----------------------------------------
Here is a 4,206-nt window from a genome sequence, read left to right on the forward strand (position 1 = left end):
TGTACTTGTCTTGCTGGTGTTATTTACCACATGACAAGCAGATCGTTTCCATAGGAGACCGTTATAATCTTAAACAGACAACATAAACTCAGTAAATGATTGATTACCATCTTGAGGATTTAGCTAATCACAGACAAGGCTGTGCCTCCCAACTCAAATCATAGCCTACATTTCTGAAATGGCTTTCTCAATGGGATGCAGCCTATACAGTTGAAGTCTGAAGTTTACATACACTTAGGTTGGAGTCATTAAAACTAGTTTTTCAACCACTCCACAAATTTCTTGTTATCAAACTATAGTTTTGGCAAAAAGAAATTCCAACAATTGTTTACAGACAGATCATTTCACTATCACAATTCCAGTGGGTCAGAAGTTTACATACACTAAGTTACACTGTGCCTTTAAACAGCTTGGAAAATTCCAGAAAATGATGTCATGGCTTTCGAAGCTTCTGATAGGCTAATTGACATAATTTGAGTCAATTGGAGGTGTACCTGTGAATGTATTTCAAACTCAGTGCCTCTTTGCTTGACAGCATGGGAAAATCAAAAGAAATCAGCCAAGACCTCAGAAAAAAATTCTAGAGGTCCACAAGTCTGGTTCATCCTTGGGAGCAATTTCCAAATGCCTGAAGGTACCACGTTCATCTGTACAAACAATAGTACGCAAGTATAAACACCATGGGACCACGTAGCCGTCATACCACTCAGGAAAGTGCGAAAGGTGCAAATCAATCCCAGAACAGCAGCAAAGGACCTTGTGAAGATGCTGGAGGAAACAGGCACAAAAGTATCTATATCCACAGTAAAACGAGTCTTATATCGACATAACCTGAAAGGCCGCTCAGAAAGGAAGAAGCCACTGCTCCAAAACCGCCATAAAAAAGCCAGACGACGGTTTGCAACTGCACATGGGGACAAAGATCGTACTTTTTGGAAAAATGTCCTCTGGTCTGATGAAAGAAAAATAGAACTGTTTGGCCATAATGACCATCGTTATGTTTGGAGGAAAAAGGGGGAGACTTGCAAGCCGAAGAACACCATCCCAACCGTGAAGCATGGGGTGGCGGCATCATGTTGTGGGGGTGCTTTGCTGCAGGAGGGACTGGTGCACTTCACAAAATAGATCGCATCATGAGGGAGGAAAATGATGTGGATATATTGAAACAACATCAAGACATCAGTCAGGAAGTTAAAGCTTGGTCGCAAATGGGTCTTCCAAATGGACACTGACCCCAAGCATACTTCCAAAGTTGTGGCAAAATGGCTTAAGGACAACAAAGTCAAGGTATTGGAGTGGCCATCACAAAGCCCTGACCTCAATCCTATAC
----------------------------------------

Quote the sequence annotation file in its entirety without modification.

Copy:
Here is a 4,206-nt window from a genome sequence, read left to right on the forward strand (position 1 = left end):
TGTACTTGTCTTGCTGGTGTTATTTACCACATGACAAGCAGATCGTTTCCATAGGAGACCGTTATAATCTTAAACAGACAACATAAACTCAGTAAATGATTGATTACCATCTTGAGGATTTAGCTAATCACAGACAAGGCTGTGCCTCCCAACTCAAATCATAGCCTACATTTCTGAAATGGCTTTCTCAATGGGATGCAGCCTATACAGTTGAAGTCTGAAGTTTACATACACTTAGGTTGGAGTCATTAAAACTAGTTTTTCAACCACTCCACAAATTTCTTGTTATCAAACTATAGTTTTGGCAAAAAGAAATTCCAACAATTGTTTACAGACAGATCATTTCACTATCACAATTCCAGTGGGTCAGAAGTTTACATACACTAAGTTACACTGTGCCTTTAAACAGCTTGGAAAATTCCAGAAAATGATGTCATGGCTTTCGAAGCTTCTGATAGGCTAATTGACATAATTTGAGTCAATTGGAGGTGTACCTGTGAATGTATTTCAAACTCAGTGCCTCTTTGCTTGACAGCATGGGAAAATCAAAAGAAATCAGCCAAGACCTCAGAAAAAAATTCTAGAGGTCCACAAGTCTGGTTCATCCTTGGGAGCAATTTCCAAATGCCTGAAGGTACCACGTTCATCTGTACAAACAATAGTACGCAAGTATAAACACCATGGGACCACGTAGCCGTCATACCACTCAGGAAAGTGCGAAAGGTGCAAATCAATCCCAGAACAGCAGCAAAGGACCTTGTGAAGATGCTGGAGGAAACAGGCACAAAAGTATCTATATCCACAGTAAAACGAGTCTTATATCGACATAACCTGAAAGGCCGCTCAGAAAGGAAGAAGCCACTGCTCCAAAACCGCCATAAAAAAGCCAGACGACGGTTTGCAACTGCACATGGGGACAAAGATCGTACTTTTTGGAAAAATGTCCTCTGGTCTGATGAAAGAAAAATAGAACTGTTTGGCCATAATGACCATCGTTATGTTTGGAGGAAAAAGGGGGAGACTTGCAAGCCGAAGAACACCATCCCAACCGTGAAGCATGGGGTGGCGGCATCATGTTGTGGGGGTGCTTTGCTGCAGGAGGGACTGGTGCACTTCACAAAATAGATCGCATCATGAGGGAGGAAAATGATGTGGATATATTGAAACAACATCAAGACATCAGTCAGGAAGTTAAAGCTTGGTCGCAAATGGGTCTTCCAAATGGACACTGACCCCAAGCATACTTCCAAAGTTGTGGCAAAATGGCTTAAGGACAACAAAGTCAAGGTATTGGAGTGGCCATCACAAAGCCCTGACCTCAATCCTATAC